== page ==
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Underwater espionage: Can fish be used for underwater surveillance?
By Michael Alexander // Dec 13, 2019

If the Pentagon is going to get its way, then chances are, it’s Nemo who’ll soon do the finding for the U.S. military.


According to a statement published in its website, the Defense Advanced Research Project Agency (DARPA) – the Department of Defense's experimental research arm ?– says it is looking to recruit fish and other forms of undersea life in its Persistent Aquatic Living Sensors (PALS) program to improve its underwater surveillance capabilities, as well as enhance its ability to detect possible enemy ships and vessels.

"The PALS program was developed to leverage the great sensitivity that organisms have in the ocean to changes in their environment," Lori Adornato, program manager of the PALS program, said in a statement published in the U.K. news website The Independent. In a separate DARPA statement, he expounded that since living organisms are ubiquitous, self-powered, self-replicating and can sense visual, magnetic, auditory and chemical cues, they are ideal candidates for sustained underwater surveillance.

"By taking advantage of organisms, you can then look at persistence and wide-scale coverage as opposed to using one single sensor that does the whole job," Adornato said in a statement published in Scientific American. (Related: Researchers create robot fish that can swim right next to real ones in coral reefs.)

According to DARPA, its researchers aim to field fish such as the goliath grouper and black sea bass, as well as invertebrates like snapping shrimp, and other microfauna and microflora such as bioluminescent plankton and other microorganisms into the four-year program. 

These animals are noted for their sensory responses when it comes to changes in their environment: Goliath grouper and snapping or pistol shrimp are known to emit loud sounds when they sense intruders, while schools of black sea bass are known to visibly change their behavior when startled by undersea vehicles and the like.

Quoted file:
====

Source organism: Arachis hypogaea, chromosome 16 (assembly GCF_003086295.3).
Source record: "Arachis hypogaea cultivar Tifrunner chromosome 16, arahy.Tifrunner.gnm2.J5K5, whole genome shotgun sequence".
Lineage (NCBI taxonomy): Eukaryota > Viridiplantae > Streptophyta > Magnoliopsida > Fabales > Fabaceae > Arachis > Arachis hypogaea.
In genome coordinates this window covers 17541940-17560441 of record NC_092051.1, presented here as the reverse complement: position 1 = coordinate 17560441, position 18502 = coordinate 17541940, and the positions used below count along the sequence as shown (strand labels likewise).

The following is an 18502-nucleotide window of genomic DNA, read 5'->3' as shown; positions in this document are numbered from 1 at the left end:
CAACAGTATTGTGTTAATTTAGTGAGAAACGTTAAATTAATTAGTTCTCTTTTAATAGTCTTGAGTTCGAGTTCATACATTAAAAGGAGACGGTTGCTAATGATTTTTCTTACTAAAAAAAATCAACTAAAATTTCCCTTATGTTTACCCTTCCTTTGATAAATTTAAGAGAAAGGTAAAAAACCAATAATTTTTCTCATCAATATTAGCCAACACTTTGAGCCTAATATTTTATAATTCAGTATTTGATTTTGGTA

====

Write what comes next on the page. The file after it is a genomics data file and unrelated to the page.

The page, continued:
"Tapping into the exquisite sensing capabilities of marine organisms could yield a discreet, persistent, and highly scalable solution to maintaining awareness in the challenging underwater environment," Adornato said in a separate statement in the DARPA site.

According to DARPA, five teams of researchers are currently developing new types of sensor systems that can detect and record the behaviors of the above-mentioned marine organisms and interpret them to identify, characterize, and report on the presence of manned and unmanned underwater vehicles operating in US waters.

“This new, bio-centric PALS technology will augment the Department of Defense’s existing, hardware-based maritime monitoring systems and greatly extend the range, sensitivity, and lifetime of the military’s undersea surveillance capabilities,” DARPA said.

Adornato, in a statement published in the DARPA site, says that while the department’s ideal scenario for the program is to “...leverage a wide range of native marine organisms, with no need to train, house, or modify them in any way”, DARPA will still accept proposals and suggestions from researchers regarding modified organisms. Adornato, however, adds that  “...at no point in the PALS program will DARPA test modified organisms outside of contained, biosecure facilities.”

Make way for Tunabot

While DARPA is looking at living organisms for its PALS project, researchers from the University of Virginia School of Engineering and Applied Science, in collaboration with biologists from Harvard University, recently unveiled their latest creation: a tuna-inspired robot.

According to team leader Hilary Bart-Smith, a professor in UVA's mechanical and aerospace engineering department, the robot – affectionately dubbed Tunabot – was designed to help humans better understand the physics involved in fish propulsion, as well as eventually inform the possible development of the next generation of underwater vehicles driven by fish-like systems “better than propellers.”

“Our goal wasn't just to build a robot. We really wanted to understand the science of biological swimming,” Bart-Smith said in a news story posted on the UVA website, adding that their team’s aim was “…to build something that we could test hypotheses on in terms of what makes biological swimmers so fast and efficient.”

According to the data, published in the journal Science Robotics, while Tunabot's speed did not exactly match that of a real tuna's, it still surpassed that of other swimming robots. 

"These results highlight the capabilities of high-frequency biological swimming and lay the foundation to explore a fish-like performance space for bio-inspired underwater vehicles," the research concluded.

According to Bart-Smith, her team is currently working on adding sensors to the Tunabot  itself the product of a five-year, $7.2 million multi-disciplinary university research initiative from the U.S. Office of Naval Research – so that it can be used as a possible undersea surveillance system. 

Sources include:


DARPA.mil 1

DARPA.mil 2


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